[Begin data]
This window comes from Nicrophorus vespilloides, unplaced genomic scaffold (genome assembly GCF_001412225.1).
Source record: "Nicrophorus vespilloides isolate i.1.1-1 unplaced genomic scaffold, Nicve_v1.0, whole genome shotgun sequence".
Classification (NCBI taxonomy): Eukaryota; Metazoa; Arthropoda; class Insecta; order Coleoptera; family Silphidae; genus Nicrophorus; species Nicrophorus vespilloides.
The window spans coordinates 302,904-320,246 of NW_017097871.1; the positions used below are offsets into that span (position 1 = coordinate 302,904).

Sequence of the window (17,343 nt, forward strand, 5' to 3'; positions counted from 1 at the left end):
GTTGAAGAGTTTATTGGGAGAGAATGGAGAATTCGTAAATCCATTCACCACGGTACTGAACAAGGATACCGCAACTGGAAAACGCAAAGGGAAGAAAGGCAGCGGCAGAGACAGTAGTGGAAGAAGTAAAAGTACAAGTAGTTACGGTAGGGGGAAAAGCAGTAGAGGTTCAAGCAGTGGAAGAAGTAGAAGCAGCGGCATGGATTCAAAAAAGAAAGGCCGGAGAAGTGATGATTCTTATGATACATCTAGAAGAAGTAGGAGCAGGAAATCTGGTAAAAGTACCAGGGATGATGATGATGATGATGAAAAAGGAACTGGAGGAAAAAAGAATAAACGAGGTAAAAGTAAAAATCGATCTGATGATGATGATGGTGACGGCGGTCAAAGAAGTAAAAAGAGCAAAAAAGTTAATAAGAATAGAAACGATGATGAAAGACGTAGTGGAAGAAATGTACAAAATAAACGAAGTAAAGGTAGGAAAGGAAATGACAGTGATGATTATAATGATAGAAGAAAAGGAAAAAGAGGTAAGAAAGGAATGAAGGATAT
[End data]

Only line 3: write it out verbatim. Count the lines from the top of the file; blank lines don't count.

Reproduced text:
Classification (NCBI taxonomy): Eukaryota; Metazoa; Arthropoda; class Insecta; order Coleoptera; family Silphidae; genus Nicrophorus; species Nicrophorus vespilloides.